This lobby also ran a successful campaign to prevent prominent human rights lawyer Ben Emmerson QC becoming a judge at the European Court of Human Rights because he had represented Abu Qatada. And legal aid cuts, new obstacles to judicial review and proposals to award bulk criminal legal aid cases to cut-price contractors, all threaten the rule of law.

We in the UK need to appreciate, protect and defend our independent human rights lawyers and judges and the fabric of justice, even as we express our solidarity and support for beleaguered colleagues such as Beatrice Mtweta.

Frances Webber is a human rights lawyer, author of Borderline justice: the fight for refugee and migrant rights (Pluto, 2012), an honorary vice-president of the Haldane Society and vice-chair of the Institute of Race Relations

Beatrice Mtetwa outside the High Court in Harare in April 2008. Photograph: Getty Images
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John McDonnell praises New Labour as he enters conciliatory mode

The shadow chancellor sought to build a bridge between the past and the present by crediting the 1997 government. 

Ever since Jeremy Corbyn became Labour leader, John McDonnell has been on a mission to reinvent himself as a kinder, gentler politician. He hasn’t always succeeded. In July, the shadow chancellor declared of rebel MPs: “As plotters they were fucking useless”.

But in his Labour conference speech, Corbyn’s closest ally was firmly in conciliatory mode. McDonnell thanked Owen Smith for his part in defeating the Personal Independence Payment cuts. He praised Caroline Flint, with whom he has clashed, for her amendment to the financial bill on corporate tax transparency. Jonathan Reynolds, who will soon return to the frontbench, was credited for the “patriots pay their taxes” campaign (the latter two not mentioned in the original text).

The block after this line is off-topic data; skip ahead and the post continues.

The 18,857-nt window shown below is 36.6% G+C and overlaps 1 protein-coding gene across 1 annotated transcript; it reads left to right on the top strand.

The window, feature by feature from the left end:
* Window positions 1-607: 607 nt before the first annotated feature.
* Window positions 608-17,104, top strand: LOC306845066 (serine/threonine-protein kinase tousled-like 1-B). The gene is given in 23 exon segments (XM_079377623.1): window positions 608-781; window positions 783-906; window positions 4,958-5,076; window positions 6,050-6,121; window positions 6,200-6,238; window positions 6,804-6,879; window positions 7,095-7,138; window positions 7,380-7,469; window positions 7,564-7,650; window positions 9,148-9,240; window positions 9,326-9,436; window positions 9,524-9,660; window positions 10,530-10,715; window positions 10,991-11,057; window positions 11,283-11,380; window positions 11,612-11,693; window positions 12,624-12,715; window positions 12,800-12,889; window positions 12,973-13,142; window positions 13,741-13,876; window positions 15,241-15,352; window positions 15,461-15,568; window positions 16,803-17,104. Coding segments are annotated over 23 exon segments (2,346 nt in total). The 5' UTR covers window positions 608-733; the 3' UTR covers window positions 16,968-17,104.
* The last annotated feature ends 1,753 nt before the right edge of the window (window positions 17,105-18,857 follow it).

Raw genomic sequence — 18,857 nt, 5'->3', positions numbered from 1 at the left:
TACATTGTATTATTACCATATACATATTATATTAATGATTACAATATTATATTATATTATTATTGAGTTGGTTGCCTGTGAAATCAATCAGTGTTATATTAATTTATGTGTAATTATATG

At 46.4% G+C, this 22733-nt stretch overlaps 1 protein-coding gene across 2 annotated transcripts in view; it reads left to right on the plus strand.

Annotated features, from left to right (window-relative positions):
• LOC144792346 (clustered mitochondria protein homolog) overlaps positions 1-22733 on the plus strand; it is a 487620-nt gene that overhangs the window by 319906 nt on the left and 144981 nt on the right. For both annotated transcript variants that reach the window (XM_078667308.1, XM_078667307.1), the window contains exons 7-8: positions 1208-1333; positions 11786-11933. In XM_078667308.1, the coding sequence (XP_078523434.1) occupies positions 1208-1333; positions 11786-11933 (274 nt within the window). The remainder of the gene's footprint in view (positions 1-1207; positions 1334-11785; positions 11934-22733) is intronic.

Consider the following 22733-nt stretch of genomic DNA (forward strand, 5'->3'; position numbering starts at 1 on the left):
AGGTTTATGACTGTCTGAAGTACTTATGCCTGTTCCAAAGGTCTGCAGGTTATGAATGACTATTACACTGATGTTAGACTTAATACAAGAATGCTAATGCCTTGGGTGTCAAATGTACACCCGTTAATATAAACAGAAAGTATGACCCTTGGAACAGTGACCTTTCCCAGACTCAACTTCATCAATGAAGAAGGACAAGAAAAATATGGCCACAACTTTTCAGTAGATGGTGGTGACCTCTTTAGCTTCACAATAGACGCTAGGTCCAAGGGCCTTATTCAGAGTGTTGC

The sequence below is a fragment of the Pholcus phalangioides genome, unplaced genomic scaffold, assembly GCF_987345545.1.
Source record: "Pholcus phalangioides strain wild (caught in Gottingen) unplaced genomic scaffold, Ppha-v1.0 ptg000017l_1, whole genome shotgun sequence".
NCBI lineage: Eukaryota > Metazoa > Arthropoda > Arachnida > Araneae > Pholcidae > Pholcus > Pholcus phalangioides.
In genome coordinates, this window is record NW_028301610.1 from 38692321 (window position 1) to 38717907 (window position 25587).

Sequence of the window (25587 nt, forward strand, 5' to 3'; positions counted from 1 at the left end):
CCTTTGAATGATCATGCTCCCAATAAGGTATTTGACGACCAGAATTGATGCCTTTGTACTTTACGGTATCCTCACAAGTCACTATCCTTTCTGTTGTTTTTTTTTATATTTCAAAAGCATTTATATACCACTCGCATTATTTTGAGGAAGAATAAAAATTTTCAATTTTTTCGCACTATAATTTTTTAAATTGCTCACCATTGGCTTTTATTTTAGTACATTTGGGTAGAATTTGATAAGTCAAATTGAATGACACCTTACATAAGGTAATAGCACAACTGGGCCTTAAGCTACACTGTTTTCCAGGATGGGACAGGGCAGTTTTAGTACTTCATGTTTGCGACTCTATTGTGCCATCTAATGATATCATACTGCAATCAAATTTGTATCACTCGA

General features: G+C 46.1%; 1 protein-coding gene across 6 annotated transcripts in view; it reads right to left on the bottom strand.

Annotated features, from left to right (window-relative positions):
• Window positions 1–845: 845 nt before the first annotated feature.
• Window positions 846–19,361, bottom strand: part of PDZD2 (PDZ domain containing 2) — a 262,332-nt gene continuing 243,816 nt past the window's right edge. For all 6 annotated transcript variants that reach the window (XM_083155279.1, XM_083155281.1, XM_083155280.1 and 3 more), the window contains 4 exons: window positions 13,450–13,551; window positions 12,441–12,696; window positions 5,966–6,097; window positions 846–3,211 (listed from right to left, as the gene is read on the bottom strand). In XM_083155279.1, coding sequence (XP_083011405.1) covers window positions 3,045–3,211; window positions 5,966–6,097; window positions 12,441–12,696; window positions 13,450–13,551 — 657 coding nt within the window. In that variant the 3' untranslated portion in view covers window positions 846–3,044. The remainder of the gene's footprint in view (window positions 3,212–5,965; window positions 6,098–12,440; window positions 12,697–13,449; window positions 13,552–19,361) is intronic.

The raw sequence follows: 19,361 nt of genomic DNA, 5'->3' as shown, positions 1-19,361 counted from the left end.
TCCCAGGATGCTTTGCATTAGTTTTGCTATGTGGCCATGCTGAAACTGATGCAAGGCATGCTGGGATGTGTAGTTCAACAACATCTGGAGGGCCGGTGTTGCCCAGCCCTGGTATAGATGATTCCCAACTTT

McDonnell’s ecunmenicism didn’t end here. The 1997 Labour government, against which he and Corbyn so often defined themselves, was praised for its introduction of the minimum wage (though McDonnell couldn’t quite bring himself to mention Tony Blair). Promising a “real Living Wage” of around £10 per hour, the shadow chancellor sought to build a bridge between the past and the present. Though he couldn’t resist adding some red water as he closed: “In this party you no longer have to whisper it, it's called socialism. Solidarity!”

As a rebuke to those who accuse him of seeking power in the party, not the country, McDonnell spoke relentlessly of what the next Labour “government” would do. He promised a £250bn National Investment Bank, a “Right to Own” for employees, the repeal of the Trade Union Act and declared himself “interested” in the potential of a Universal Basic Income. It was a decidedly wonkish speech, free of the attack lines and jokes that others serve up.

One of the more striking passages was on McDonnell’s personal story (a recurring feature of Labour speeches since Sadiq Khan’s mayoral victory). “I was born in the city [Liverpool], not far from here,” he recalled. “My dad was a Liverpool docker and my mum was a cleaner who then served behind the counter at British Homes Stores for 30 years. I was part of the 1960's generation.  We lived in what sociological studies have described as some of the worst housing conditions that exist within this country. We just called it home.”

In his peroration, he declared: “In the birthplace of John Lennon, it falls to us to inspire people to imagine.” Most Labour MPs believe that a government led by Corbyn and McDonnell will remain just that: imaginary. “You may say I'm a dreamer. But I'm not the only one,” the shadow chancellor could have countered. With his praise for New Labour, he began the work of forging his party’s own brotherhood of man.

George Eaton is political editor of the New Statesman.